Many of our readers may have heard of the Spackman Family. They lived in the High Street, and their property spanned Nos. 42 & 44 where we now find a hairdresser, sandwich bar, Ultra Warm, and another hair salon, opposite the Tourist/Information office. From early Victorian times this area was in the possession of the Spackmans and for over a century it was used by them as a warehouse, stables and residential, which supported their grocery, drysaltery, and later drapery business. If you wanted something, you could probably get most of it there.
In 1849, the premises were destroyed by a disastrous fire, which was encouraged by the storage of gunpowder being held for Brunel’s work at Corsham and Box tunnel, and which claimed the life of one of the family. But No. 44 escaped damage, and there is no doubt that it was ‘business as usual’ whilst rebuilding took place.
There were nine children, all of whom had a musical bent, and the young men were also stalwarts of the Cricket club and family members were well known for putting on concerts in the town and surrounding area.
At the start of the 19th century Lewin Spackman and his wife lived at no 44.He was the eldest of the five brothers who remained in, and virtually ‘ran’ the town for a long period. Lewin was organist at the parish Church for over 50 years. He was a composer and conductor, and owned a printing works at 77 High St. For many years he held civic office – Town Clerk, Rates collector, assistant overseer, and Coroner.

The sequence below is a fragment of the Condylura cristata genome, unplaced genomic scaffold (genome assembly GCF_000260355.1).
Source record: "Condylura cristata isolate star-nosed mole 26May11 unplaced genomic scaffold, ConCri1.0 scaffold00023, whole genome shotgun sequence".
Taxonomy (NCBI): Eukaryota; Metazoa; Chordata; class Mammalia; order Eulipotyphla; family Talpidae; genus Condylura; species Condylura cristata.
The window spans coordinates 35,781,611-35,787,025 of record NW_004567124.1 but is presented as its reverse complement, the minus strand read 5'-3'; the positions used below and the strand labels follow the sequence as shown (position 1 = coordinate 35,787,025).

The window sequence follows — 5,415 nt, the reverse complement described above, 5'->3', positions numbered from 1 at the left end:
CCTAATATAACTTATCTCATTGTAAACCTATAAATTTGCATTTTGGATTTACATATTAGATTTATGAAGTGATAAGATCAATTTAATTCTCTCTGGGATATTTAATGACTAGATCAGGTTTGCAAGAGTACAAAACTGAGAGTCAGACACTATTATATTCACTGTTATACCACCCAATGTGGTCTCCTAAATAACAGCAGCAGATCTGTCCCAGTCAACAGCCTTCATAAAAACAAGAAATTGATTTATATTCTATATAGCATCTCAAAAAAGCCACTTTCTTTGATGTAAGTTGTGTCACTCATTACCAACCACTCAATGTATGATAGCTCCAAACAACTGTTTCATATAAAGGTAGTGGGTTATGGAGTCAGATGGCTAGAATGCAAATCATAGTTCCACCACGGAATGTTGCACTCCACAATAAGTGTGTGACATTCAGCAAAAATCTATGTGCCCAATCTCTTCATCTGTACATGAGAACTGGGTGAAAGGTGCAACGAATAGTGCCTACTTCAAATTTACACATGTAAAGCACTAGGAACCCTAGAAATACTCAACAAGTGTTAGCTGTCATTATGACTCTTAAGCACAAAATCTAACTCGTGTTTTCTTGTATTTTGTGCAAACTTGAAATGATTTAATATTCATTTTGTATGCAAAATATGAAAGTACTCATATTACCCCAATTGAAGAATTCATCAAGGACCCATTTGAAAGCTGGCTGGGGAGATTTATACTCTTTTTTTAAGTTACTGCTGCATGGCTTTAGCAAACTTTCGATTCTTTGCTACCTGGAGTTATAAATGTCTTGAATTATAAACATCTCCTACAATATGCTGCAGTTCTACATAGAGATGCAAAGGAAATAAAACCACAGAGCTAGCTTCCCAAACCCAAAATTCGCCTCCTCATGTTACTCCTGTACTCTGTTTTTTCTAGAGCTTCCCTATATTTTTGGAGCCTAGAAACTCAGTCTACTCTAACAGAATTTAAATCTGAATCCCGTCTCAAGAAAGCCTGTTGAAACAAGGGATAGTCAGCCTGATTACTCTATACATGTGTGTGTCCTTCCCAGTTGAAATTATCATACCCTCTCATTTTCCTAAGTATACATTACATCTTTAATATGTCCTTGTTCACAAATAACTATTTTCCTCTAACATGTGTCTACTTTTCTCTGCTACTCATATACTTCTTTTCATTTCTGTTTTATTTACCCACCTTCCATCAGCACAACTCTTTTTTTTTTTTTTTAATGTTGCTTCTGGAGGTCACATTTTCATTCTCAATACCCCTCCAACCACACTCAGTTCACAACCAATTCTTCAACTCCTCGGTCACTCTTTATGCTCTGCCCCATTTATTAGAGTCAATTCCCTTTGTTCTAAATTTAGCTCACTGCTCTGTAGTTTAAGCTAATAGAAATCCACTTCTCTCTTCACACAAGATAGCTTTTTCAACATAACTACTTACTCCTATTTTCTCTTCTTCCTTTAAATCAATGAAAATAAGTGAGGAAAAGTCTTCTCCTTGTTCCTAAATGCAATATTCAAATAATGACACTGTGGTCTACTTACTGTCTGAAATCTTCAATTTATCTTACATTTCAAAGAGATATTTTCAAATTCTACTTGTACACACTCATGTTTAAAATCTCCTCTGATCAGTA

In 1926 the Spackmans made an interesting discovery beneath the loose plaster on a wall in a downstairs room where they found an inscription which read “Wm Arnold 1699”. The location of this inscription was verified by Mrs Heather Tanner (the daughter of Herbert) many years later.
William Arnold was of course, one of the leading clothiers in Corsham at that time. He lived in Arnold House opposite this property and is said to have owned all the land between the High Street and Pickwick at the time.
This family were the local celebrities of the area for almost 100 years. There is much more to be read about them in references shown below – so much talent, and examples of service to the community – their story could take up a whole Spotlight magazine, but space does not permit.
Spotlight magazine Nov 2006 – article by Wyndham Thomas
Joe James letter, August 1987
Keenes Bath Journal, 1849
A Corsham Boyhood – the diary of Herbert Spackman 1877-1891
A Life Revealed from the diaries of Herbert Spackman by Ernest Hird